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The ergogenic effects of caffeine

April 26, 2017

Caffeine is one of the most commonly used supplements for performance improvement. Studies published in the last decades show benefits of improved performance with doses varying from 3 to 13 mg per kilo of body weight.
Its ergogenic effect, although proven, still has a certain controversy regarding the mechanism of action. The initial proposal in the first published studies was that caffeine would promote fat oxidation, preserving muscle glycogen, which is considered the “gasoline” of exercise muscle.
This hypothesis is still widely accepted by many scholars, but other evidence has come more recently, mainly to try to explain why caffeine improves performance in short-term exercise, in which the use of glycogen is not the limiting factor of performance.
Another effect that has been considered is an action of caffeine in the central and peripheral nervous system, altering the so-called subjective perception of effort, increasing the capacity of the skeletal muscles to generate force.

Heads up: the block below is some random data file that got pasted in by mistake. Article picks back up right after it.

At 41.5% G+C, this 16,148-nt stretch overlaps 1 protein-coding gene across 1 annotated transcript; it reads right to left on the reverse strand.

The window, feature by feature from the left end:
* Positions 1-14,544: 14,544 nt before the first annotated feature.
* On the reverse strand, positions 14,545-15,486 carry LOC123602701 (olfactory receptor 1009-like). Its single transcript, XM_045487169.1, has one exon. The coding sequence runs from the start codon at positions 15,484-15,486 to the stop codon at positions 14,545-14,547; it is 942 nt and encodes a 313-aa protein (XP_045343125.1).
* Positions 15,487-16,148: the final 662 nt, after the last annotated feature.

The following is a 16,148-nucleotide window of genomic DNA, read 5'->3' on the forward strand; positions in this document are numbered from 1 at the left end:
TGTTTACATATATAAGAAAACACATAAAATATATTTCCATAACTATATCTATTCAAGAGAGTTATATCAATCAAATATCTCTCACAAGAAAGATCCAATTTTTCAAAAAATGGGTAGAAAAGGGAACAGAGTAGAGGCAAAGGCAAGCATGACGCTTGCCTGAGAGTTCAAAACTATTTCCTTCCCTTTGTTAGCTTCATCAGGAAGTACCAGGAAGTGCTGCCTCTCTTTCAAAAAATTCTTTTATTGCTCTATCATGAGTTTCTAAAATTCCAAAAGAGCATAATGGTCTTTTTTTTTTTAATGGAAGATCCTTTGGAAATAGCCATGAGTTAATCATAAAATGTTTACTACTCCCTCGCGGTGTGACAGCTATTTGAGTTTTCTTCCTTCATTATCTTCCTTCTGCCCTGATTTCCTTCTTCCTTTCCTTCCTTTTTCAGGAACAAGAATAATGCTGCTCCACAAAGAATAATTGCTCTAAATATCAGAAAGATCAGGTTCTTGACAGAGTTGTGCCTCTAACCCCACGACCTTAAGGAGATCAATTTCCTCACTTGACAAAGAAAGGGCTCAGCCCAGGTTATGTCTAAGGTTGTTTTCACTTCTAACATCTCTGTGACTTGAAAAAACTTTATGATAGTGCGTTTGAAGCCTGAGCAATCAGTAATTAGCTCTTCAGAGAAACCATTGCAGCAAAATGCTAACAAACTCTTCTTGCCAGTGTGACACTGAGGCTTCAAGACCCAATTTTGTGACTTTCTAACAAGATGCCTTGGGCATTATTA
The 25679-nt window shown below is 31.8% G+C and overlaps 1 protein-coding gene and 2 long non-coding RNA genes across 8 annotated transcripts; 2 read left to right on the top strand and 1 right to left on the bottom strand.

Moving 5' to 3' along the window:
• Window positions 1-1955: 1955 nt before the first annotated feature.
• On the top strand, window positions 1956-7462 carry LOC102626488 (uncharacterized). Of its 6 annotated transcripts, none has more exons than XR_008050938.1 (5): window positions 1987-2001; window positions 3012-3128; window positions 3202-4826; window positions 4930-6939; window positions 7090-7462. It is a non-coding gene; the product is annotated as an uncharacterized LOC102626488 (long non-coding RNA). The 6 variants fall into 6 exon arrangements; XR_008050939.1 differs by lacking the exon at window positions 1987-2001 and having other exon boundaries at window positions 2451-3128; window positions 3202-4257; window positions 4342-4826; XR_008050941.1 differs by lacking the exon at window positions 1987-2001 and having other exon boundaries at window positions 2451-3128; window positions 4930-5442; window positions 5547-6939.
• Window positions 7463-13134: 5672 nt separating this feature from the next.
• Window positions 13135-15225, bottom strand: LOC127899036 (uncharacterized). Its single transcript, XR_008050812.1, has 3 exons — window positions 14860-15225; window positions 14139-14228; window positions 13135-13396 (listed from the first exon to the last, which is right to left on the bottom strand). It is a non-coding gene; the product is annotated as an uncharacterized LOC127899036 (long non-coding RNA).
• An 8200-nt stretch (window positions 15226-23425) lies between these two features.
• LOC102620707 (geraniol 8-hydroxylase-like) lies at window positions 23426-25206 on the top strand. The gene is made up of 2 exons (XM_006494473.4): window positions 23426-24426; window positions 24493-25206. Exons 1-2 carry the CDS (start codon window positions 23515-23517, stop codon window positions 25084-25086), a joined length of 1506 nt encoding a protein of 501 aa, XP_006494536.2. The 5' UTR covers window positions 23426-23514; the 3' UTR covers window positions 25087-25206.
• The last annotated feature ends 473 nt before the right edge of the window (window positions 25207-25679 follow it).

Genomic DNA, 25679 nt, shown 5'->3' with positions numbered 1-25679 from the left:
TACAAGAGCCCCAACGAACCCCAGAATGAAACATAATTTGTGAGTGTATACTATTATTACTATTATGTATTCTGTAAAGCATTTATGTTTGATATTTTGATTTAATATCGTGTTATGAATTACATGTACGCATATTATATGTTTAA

A new study published in June this year in the official journal of the American College of Sports Medicine, researchers at the University of Mississippi in the United States studied this mechanism more deeply. Cyclic athletes were evaluated in a controlled protocol in which the ingestion of 5 mg of caffeine per kilogram of body weight was evaluated one hour before the physical tests.
The researchers’ conclusions point to the following benefits:
– Caffeine increases strength by improving the recruitment mechanism of skeletal muscle motor units. We can understand that when the brain commands the contraction of a muscle, caffeine potentiates this command, resulting in a more vigorous contraction.
– Caffeine has an effect of reducing pain and reducing perceived exertion, promoting a performance-enhancing effect on short-term exercise.
These effects, according to the researchers, explain the effects of caffeine not only in long-term exercise, via fat oxidation, but also in anaerobic profile activities, in which the mechanism of force genesis is the determinant of performance